By Chris Korman, The Baltimore Sun
5:49 PM EDT, May 9, 2013
Stuart Janney III, co-owner of Kentucky Derby winner Orb, has not even been able to see his colt since the historic run at Churchill Downs.
The chairman of the Bessemer Trust spent the early part of this week in Texas for meetings, then convened with board members early Wednesday and Thursday in New York for discussions that prevented him from slipping away to the Belmont Park barns.
Not that Janney has been lacking for updates on Orb, who took the mile-and-a-quarter Kentucky Derby by 2 1/2 lengths with a stretch run through the muck. Trainer Shug McGaughey has been mobbed with media requests.
"I tell Shug I don't even need him to call anymore," Janney, a Butler resident, said Thursday from New York as he prepared to take a flight back to Baltimore. "I can watch all kinds of videos of him and the horse on the Internet. He doesn't even need to bother talking to me."
Orb, son of one-time Maryland stallion Malibu Moon, continues training well in rainy weather at Belmont. He went out on a sloppy track Thursday, jogging about a half a mile and galloping another mile.
"[Exercise rider] Jenn [Patterson] said he was kind of bucking and playing and jumping the water puddles on the backstretch," McGaughey said. "I was pleased with what I saw. His energy level is right where you'd want it to be on Thursday after Saturday."
McGaughey is now looking to ship Orb to Pimlico Race Course on Monday after a breeze in New York.
"That was one of the routes we had been thinking about," Janney said. "It's important to get him there to get him accustomed to all the surroundings and the track and all of that."
Janney said he plans to spend his weekend "decompressing" from the Kentucky Derby experience. He's received more than 600 congratulatory emails and hundreds of calls and texts. He spent free moments this week talking with reporters and radio hosts, a rare turn in the spotlight for the leader of a historic — but conservative, in racing philosophy and self-promotion — stable.
Janney, who took over his parents' stable at his uncle Ogden Phipps' urging, has emerged as a top breeder and often speaks of the sport in an analytical way that sets him apart from owners who shell out large payments for top horses to chase Triple Crown dreams.
But winning the Kentucky Derby can cut through even the most stoic of men.
"It's an extraordinary event," Janney said. "I was just talking about that with a friend. You can sort of wonder about why it matters so much. But with so many people watching, paying attention to what's going on, all the drama, it is interesting to be at the center. It probably affects you more than you realize."
Janney will again fly to Texas early next week, and then spend Wednesday in New York before catching up with Orb and McGaughey in Baltimore later that night. He'll help to host the Phipps family — his cousin Ogden Mills "Dinny" Phipps is the co-owner — to Baltimore but said no extravagant parties are planned. His son Matt, a Gilman graduate, will fly in from Hong Kong, where he works in real estate.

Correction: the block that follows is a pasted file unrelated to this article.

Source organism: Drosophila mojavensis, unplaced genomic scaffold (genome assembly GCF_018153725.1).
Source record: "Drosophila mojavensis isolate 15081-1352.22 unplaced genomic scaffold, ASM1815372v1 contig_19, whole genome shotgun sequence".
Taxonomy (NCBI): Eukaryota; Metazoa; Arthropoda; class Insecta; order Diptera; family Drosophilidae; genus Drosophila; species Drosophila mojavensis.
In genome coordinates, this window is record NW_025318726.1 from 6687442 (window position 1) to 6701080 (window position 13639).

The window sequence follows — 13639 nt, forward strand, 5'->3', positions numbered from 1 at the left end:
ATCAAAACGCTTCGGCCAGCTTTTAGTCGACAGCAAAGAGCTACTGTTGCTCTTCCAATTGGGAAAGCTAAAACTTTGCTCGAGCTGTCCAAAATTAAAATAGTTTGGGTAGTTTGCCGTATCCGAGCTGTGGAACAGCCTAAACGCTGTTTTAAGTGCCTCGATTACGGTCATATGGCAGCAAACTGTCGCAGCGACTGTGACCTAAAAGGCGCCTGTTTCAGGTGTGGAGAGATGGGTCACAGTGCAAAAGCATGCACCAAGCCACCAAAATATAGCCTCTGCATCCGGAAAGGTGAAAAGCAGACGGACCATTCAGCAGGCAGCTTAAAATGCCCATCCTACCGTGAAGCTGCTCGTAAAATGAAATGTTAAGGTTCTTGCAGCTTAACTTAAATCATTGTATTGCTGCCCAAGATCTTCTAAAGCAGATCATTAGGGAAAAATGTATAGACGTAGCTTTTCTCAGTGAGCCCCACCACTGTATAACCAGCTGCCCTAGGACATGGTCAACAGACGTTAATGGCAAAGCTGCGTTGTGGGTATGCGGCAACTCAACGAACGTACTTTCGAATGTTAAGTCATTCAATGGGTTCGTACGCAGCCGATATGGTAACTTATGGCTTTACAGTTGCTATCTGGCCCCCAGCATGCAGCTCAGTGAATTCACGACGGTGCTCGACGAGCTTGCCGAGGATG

"We're all excited to see how the horse can do," he said.
McGaughey has spent the week trying to let Orb recover from the grueling Derby run, focusing at least as much on changing the colt's mindset as letting him recuperate physically. Monday's breeze — a short workout in which the horse is given only mild guidance by the rider — should signal to him that another race is coming.
"We just want to put him back in the game," McGaughey said. "We don't need anything fast, just something that puts his mind back on what he's doing. Then, we'll get him to Pimlico and get him acclimated. There's not much else we can do."
Janney, the Phipps family and McGaughey have developed a reputation for bringing their 3-year-olds along slowly and would generally not run a horse back two weeks later. McGaughey would prefer to have a longer period in which to prepare Orb for another run, but still feels the colt can deliver in the mile-and-three-sixteenths Preakness on May 18.
"You've just got to hope you haven't drained your horse over the winter with prep races and his training, so he can bounce out of a big race like he had on Derby day," he said. "But I think we'll be fine."
Orb has won his last five races dating back to Nov. 24.
Notes: Goldencents remains the only Preakness hopeful currently stabled at Pimlico. The Doug O'Neill-trained colt, 17th in the Kentucky Derby, returned to the track for the first time Thursday and jogged. "He was smooth, graceful on the track, and relaxed," jockey Kevin Krigger said. "That's all the factors you're looking for." … There are still only seven confirmed starters for the Preakness. That would be the smallest field since seven ran in 1986, but five horses, including Derby finishers Normandy Invasion (fourth) and Mylute (fifth), are still listed as possible, and others are likely to emerge if those top-flight horses decide to skip the trip to Baltimore.
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